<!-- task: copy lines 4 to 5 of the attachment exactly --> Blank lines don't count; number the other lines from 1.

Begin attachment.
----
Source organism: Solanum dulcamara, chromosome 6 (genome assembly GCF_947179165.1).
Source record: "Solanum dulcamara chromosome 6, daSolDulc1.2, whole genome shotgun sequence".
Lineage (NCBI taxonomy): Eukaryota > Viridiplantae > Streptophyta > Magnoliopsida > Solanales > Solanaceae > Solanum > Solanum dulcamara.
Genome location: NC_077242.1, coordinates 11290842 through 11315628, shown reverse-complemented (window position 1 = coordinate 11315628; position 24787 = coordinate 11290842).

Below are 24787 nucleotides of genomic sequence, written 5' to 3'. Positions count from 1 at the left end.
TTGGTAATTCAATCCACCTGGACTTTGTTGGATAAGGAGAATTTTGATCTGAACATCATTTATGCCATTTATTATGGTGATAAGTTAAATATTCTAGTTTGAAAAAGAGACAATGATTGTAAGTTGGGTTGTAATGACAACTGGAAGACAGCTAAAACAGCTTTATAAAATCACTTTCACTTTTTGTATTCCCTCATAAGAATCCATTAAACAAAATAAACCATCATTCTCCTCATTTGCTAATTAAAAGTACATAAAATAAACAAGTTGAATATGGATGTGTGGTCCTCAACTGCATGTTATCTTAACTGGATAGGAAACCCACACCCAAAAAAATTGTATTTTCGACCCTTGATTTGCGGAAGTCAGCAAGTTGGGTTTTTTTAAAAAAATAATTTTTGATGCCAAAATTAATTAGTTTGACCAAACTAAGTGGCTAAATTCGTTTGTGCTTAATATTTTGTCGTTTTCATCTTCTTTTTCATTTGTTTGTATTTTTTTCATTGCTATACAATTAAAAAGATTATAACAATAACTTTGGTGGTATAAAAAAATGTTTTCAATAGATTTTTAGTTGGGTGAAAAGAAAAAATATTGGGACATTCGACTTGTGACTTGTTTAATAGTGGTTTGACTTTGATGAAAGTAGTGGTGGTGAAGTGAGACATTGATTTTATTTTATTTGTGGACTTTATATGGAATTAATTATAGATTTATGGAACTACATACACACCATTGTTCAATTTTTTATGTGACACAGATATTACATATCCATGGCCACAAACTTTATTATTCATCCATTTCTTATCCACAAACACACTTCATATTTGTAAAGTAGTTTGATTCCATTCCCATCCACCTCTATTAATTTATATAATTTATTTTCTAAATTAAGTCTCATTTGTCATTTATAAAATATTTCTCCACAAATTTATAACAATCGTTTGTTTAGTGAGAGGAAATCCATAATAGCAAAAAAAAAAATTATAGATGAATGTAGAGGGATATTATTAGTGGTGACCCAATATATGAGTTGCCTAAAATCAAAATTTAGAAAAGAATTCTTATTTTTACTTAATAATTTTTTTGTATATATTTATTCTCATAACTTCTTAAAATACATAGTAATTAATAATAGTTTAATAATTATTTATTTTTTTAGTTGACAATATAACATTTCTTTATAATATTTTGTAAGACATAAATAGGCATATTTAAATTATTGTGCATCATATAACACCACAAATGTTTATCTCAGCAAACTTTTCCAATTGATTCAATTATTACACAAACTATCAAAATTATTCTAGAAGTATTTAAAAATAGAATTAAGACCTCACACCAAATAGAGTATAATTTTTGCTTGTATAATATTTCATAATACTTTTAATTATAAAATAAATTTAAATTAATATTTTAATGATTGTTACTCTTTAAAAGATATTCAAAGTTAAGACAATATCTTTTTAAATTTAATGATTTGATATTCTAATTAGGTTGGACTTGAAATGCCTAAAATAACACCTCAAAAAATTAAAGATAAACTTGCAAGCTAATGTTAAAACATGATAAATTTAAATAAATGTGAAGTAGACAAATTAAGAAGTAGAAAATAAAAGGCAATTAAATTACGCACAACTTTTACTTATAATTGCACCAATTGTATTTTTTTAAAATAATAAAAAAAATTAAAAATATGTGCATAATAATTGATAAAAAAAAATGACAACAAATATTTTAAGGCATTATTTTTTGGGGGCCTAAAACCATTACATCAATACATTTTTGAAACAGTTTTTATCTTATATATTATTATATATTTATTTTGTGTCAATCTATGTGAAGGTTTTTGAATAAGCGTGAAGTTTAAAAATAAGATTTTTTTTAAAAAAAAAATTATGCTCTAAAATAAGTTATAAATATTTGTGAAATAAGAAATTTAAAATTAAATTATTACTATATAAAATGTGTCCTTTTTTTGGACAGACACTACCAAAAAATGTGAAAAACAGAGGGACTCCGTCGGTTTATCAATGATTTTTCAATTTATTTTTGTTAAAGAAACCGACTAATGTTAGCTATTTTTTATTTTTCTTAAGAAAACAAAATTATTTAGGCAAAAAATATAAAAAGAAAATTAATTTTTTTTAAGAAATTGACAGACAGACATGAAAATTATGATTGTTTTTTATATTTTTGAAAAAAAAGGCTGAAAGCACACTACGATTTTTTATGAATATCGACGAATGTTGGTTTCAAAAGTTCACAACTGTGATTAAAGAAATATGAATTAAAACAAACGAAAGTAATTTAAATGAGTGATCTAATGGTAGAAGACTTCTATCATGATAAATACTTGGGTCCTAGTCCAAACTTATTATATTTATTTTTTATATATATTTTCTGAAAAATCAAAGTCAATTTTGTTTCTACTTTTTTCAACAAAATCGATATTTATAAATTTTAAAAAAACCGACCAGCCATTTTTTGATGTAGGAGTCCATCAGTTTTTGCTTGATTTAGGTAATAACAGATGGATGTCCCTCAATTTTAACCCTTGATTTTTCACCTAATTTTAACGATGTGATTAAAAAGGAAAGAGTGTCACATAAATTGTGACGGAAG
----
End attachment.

Genome location: NC_077242.1, coordinates 11290842 through 11315628, shown reverse-complemented (window position 1 = coordinate 11315628; position 24787 = coordinate 11290842).

Below are 24787 nucleotides of genomic sequence, written 5' to 3'. Positions count from 1 at the left end.